After the establishment of President Karzai’s government in Afghanistan there was talk of the need for implementation of a plan much like the Marshall Plan for post Second World War Europe. What happened next was pledges of billions of dollars towards the recovery of Afghanistan and actual expenditure of millions in that country, but no Marshall Plan.
Lets see if we could draw parallels between the time of the Marshall Plan and the Afghan Compact and stresses the need for more emphasis on measurement of plan achievements, finding of bottlenecks in an effort to convince both the world and the Afghans themselves that the government is on the right track. The United States and the United Nations must make sure that the flow of aid into Afghanistan is transparent and meets the real goals of the people and although a plan like the Marshall Plan did not materialize in the case of Afghanistan, still some semblance of it is ensured in the form of the Afghan Compact. This would also prevent further erosion of popularity of the Afghan government.
Soon after the United States in its war on terror rained bombs of every magnitude on Afghanistan in 2001 to oust the Taleban regime from power for its support of Osama Bin Laden, a transitional government devised at a meeting in Bonn, Germany, was put in place to embark on the difficult task of nation building and recovery. This was followed by a series of meetings in Europe and Japan and elsewhere where the international community pledged huge amounts of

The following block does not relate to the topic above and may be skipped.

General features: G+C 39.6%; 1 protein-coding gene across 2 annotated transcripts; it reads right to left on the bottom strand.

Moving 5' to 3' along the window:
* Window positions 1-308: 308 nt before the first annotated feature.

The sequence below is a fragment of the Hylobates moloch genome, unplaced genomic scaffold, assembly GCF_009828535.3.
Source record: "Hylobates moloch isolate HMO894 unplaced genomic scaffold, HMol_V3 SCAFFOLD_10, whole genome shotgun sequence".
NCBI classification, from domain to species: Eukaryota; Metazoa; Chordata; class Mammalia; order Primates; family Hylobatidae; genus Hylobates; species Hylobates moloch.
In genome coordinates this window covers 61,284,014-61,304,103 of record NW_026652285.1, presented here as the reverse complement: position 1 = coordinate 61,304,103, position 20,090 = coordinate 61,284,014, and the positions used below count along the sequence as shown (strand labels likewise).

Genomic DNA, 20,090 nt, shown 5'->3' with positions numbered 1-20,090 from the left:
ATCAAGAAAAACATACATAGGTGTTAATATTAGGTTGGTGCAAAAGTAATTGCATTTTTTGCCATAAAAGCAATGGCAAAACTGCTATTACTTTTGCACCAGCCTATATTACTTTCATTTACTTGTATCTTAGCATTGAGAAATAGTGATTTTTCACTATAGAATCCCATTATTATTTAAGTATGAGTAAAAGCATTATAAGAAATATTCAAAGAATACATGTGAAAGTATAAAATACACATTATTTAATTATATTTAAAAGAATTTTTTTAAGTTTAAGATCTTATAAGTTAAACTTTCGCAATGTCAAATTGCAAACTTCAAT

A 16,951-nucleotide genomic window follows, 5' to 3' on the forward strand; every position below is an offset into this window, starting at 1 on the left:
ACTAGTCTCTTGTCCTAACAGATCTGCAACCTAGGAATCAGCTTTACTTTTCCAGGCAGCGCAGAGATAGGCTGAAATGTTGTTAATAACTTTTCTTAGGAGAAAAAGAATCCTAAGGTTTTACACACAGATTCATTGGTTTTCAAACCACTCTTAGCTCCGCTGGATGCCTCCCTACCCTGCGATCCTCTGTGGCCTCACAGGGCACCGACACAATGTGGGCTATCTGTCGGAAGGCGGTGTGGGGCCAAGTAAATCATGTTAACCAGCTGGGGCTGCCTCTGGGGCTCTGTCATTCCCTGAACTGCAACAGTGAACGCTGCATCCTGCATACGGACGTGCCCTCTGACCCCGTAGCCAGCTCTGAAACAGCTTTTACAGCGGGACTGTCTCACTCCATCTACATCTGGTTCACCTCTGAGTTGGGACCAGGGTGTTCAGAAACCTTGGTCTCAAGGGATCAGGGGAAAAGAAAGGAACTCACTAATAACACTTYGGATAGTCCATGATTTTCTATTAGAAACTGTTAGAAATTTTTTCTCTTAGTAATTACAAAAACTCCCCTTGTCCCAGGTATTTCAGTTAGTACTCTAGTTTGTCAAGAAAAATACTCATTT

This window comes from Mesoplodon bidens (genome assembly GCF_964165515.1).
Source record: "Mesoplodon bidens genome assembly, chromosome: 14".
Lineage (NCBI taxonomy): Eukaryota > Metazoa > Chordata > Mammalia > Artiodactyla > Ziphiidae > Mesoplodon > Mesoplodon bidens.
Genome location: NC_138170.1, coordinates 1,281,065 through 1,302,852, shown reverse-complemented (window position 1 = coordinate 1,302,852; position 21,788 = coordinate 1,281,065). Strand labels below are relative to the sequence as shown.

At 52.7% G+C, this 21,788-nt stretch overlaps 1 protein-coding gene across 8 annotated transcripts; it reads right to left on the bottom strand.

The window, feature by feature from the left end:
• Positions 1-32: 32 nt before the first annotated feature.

money for the Afghan reconstruction. The most recent one being the Delhi Conference of last week. There was even talk that this would be an effort much like the recovery program for Europe at the end of World War II.
The 1947 marshall plan took four years during which time about $13 billion in economic and technical aid was given to help the recovery efforts in the European countries that had opted to become members of the Organization for Economic Cooperation and Development, consisting of about twenty countries.
Los Angeles Times in an article on November 12, 2006 writes: “After the United States joined forces with Afghanistan’ s Northern Alliance militia to oust the Taliban regime, it pledged to help rebuild the country and chose Karzai to lead the effort. Since then, foreign donors have spent at least $16 billion in Afghanistan.” The contrast is clear. When in a given period of four years the